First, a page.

Reducing Violence is About Not Grabbing a Gun

My good friend Pete Turner has written an enlightening piece "Reducing Violence is About Not Grabbing a Gun" Pete has spent years in conflict zones advising military commanders on how to best better understand their operational effect. More importantly for these leaders is developing their organizational ability create a repeatable and lasting positive affect. Affects are achieved by leveraging culture. Using existing cultural systems allows organizations to speed partnering and success. Pete has survived in the harshest most complex environments due to his ability to see these cultural systems; and communicate between disparate groups.

Following his time deployed in conflict zones, He has worked successfully to apply my cultural tools to civilian practices. Despite working in corporate settings, he continue to see how organizations either capitalize or miss opportunities to accomplish goals through and with culture. Bellow is his piece:

Like the rest of us, I was rocked by the tragic shooting in Orlando this past week. I was disappointed in the hyperbolic op-eds from “gunaphobes” here and here that contribute nothing to the greater good. Another article was so different from my perspective, I read it three times to accept the message and again came away with little in terms of possible answers. Another blog proposed arming the US military reserves…which is a TERRIBLE idea.

I like guns, I own several, I’m a combat veteran. I’ve had a bullet whiz within 6 inches of my head. I’ve been in extended gun fights. At times, I’ve had been authorized to carry a concealed pistol. Shooting isn’t my hobby, but I do shoot enough to keep fresh. On a good day I can group 90+% of my rounds in a 2” circle at 7 meters.

These details are provided not to promote my capabilities, but to illustrate what familiarity with weapons looks like. I can say without hesitation, that despite all that I have done, I doubt I could react and neutralize, with a concealed firearm, an active shooter who was more than 20’ away in a reliable, responsible, repeatable manner.

There are just too many variables, and unlike combat where a level of vigilance is required, most active shooters operate in a peaceful space until they act. They have the advantage of initiative. This doesn’t mean I wouldn’t act, but preparing for that situation, given the rarity of such events, and my extreme desire to avoid having to experience any more violence, makes me want to find another way to contribute.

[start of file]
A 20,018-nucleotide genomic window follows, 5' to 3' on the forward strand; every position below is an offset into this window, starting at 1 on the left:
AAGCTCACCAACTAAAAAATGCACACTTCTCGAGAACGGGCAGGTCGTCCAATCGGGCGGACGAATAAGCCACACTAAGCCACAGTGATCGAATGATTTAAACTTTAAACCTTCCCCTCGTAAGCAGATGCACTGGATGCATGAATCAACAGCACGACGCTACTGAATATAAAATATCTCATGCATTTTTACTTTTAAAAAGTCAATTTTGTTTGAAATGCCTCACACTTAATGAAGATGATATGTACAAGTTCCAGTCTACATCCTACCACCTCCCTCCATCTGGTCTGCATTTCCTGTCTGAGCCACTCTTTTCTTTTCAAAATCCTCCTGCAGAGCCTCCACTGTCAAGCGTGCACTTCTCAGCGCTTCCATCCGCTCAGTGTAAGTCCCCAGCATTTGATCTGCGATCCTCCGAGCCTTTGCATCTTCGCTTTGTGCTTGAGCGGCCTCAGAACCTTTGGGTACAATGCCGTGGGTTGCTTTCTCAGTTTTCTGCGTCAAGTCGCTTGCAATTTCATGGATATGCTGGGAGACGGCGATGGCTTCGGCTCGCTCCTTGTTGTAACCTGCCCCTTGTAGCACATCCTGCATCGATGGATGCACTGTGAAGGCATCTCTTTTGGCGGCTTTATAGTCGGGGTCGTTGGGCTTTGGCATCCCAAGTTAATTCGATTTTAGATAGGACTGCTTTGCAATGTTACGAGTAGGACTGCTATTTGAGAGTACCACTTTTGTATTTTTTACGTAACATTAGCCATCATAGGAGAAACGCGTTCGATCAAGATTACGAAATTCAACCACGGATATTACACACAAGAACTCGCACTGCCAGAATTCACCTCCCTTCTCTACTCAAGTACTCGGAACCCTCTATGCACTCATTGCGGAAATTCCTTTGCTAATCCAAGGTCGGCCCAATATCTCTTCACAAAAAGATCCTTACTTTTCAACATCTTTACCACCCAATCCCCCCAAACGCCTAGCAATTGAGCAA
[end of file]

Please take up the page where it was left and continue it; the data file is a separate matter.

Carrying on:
Gun legislation doesn’t seem to be the answer either. Those bent on murder aren’t stopped by regulation or access to weapons. Timothy McVeigh used, “…a powerful bomb made out of a deadly cocktail of agricultural fertilizer, diesel fuel, and other chemicals.” He killed 168 people and destroyed/damaged 300 buildings. The possibilities for extreme violence and terror without the use of an AR-15 are limitless.

I read Gen Stanley McChrystal’s article this week and again I’m not hearing someone getting to the root of the problem. I am hearing him use numbers that don't make sense.

Here’s my take, mass shootings are horribly tragic freak occurrences. However, the people bearing the burden of gun violence in our country, without the press or public outcry are black males. The CDC’s numbers on homicide are clear. African American men more than any other demographic are at risk of being murdered. In 2014 it was the 5th leading cause, 4.3% of their deaths…murders! When I see the outrage about weapons, I’m ashamed that we’ve accomplished nothing to reduce the violence where it most commonly exists. Again, CDC numbers in the report reveal that black males we’re the most likely to be murdered in 1980, once again, the 5th most likely cause of death.

As a society, we’ve ignored or given up the people who are paying the cost. This isn’t about politics or agendas, it’s about our judgment, our dismissal of people who need our help. We can do better.

@jonleongurrero and I had the pleasure of hosting @DeVoneBoggan the CEO of #AdvancePeace on our show and part 2. DeVone has been a national level story for his success in developing a program that changes this pattern of murder in urban areas. His change agents literally focus on the most violent offenders in a region working relentlessly to convert their behavior from violence to improving their lives...and it WORKS!

Last week we recorded 2 more episodes (which will post in the next few weeks) featuring DeVone’s associates. We spoke with, change agents and fellows from the program. Among many moving moments, one of the agents gave me the perspective I lacked. I asked about long term career goals and how to nail those down for people so far from that reality…he corrected me and said, that’s not my goal. “I’m trying to get them to not pick up a gun.”